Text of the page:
The flamelily, national flower of Zimbabwe, is probably the most recognisable and universally loved symbol of our country. The striking red frilly-petaled “Gloriosa Superba” grows in the veld and aptly comes into flower at Christmas. Many an expedition was embarked upon when we were kids, riding barefoot in the open back of the farm truck to collect flamelilies with which to decorate the house and provide seasonal colour over the festive period. As Dad, like a lot of men, is red/green colour-blind, the blooms were frustratingly invisible to him, so we had to bang on the roof of the truck to get him to stop when whenever we spotted some. Farm workers’ children also scoured the bush for flowers and would arrive at the house with bundles which they shyly handed over in exchange for shiny tickies and shillings.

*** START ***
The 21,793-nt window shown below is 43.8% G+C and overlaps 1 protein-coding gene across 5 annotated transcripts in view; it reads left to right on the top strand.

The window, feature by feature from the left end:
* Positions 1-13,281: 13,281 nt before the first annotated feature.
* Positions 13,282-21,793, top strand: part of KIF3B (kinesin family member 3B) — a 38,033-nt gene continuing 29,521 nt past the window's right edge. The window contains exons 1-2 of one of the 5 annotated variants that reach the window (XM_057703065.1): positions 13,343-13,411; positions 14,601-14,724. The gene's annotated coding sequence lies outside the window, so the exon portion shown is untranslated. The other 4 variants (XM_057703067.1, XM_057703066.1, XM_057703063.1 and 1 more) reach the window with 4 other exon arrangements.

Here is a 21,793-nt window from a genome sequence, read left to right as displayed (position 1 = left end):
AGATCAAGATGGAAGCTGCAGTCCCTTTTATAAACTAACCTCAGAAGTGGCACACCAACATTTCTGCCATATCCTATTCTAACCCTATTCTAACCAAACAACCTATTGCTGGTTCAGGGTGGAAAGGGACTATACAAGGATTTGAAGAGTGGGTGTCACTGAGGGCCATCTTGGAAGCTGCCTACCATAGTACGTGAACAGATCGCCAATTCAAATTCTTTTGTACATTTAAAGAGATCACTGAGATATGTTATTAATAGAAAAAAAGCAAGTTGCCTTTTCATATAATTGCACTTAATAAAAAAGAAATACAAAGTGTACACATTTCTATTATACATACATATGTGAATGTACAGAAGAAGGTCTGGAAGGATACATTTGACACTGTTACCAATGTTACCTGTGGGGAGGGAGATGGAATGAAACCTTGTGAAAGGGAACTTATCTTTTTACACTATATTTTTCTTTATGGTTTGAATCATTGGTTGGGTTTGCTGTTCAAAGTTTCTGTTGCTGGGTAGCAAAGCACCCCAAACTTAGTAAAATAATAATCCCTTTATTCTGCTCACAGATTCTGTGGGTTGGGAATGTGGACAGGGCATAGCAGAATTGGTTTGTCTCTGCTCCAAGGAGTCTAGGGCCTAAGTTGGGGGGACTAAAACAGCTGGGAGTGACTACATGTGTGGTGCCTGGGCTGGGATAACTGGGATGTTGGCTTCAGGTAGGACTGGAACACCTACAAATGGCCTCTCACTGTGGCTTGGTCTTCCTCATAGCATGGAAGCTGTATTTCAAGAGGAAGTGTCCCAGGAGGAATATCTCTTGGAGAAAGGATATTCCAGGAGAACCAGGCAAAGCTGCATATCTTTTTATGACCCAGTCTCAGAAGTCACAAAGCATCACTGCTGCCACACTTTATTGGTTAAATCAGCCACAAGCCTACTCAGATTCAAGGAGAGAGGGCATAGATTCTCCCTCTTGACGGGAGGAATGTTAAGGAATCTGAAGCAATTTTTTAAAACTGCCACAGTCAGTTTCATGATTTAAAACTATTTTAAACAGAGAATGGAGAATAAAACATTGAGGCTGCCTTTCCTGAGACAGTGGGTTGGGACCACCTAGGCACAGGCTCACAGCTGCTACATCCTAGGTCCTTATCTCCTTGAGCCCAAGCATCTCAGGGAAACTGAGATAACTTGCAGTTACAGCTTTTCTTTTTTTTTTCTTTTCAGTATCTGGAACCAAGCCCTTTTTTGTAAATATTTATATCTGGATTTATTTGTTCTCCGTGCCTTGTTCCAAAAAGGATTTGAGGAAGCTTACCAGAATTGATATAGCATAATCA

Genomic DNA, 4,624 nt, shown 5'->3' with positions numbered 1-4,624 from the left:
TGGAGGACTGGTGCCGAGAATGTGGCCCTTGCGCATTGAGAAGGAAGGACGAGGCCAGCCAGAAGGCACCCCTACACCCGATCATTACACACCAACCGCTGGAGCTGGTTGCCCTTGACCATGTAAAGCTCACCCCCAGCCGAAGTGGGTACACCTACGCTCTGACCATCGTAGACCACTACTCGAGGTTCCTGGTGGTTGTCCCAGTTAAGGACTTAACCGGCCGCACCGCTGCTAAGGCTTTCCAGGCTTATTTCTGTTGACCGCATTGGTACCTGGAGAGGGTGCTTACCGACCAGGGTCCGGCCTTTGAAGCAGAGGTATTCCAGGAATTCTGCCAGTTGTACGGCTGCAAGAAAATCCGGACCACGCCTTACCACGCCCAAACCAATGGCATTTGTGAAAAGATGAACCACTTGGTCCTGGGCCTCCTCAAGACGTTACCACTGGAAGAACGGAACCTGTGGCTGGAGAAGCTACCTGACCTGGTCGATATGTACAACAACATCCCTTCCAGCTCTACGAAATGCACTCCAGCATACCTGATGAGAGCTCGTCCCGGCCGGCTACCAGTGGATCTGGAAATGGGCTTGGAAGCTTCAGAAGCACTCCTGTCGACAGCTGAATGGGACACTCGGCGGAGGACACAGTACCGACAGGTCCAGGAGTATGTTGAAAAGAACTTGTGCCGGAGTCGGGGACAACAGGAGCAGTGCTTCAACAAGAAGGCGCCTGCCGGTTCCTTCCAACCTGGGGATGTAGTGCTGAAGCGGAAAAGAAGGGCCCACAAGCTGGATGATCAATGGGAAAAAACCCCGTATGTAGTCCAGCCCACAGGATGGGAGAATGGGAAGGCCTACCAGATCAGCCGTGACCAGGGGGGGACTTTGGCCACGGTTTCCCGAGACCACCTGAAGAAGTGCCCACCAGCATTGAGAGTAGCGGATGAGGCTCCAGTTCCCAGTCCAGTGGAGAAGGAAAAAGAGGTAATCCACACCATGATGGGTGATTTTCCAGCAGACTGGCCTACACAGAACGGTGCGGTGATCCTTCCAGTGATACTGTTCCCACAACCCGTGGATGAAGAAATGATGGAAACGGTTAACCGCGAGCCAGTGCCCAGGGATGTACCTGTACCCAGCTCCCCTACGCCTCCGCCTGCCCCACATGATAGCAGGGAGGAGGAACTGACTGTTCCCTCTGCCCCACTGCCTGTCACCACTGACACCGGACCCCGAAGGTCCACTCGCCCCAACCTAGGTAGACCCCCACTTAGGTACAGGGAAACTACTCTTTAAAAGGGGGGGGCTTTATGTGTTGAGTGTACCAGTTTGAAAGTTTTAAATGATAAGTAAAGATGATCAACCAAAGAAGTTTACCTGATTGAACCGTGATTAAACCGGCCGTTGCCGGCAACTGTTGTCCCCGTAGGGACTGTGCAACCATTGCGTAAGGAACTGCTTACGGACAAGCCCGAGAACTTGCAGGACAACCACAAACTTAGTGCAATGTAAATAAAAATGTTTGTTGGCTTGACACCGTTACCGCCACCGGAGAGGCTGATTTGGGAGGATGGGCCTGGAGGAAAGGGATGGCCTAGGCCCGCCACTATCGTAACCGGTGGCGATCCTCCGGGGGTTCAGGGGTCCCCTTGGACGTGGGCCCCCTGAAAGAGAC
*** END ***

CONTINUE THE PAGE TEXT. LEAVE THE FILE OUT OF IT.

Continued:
Justifiably, the flower is now protected and picking it in the wild is prohibited. However, it is successfully cultivated around the world, and boxes of them are clearly visible at the Dutch flower auctions at Aalsmeer. They are used extensively by florists in UK and were one of the stars at this years Hampton Court Flower Show, both in the show gardens and in the floristry marquee. And of course the fiery red of the lily looks great against the dark stone of our Shona sculptures too; a double dose of Zimbabwean beauty.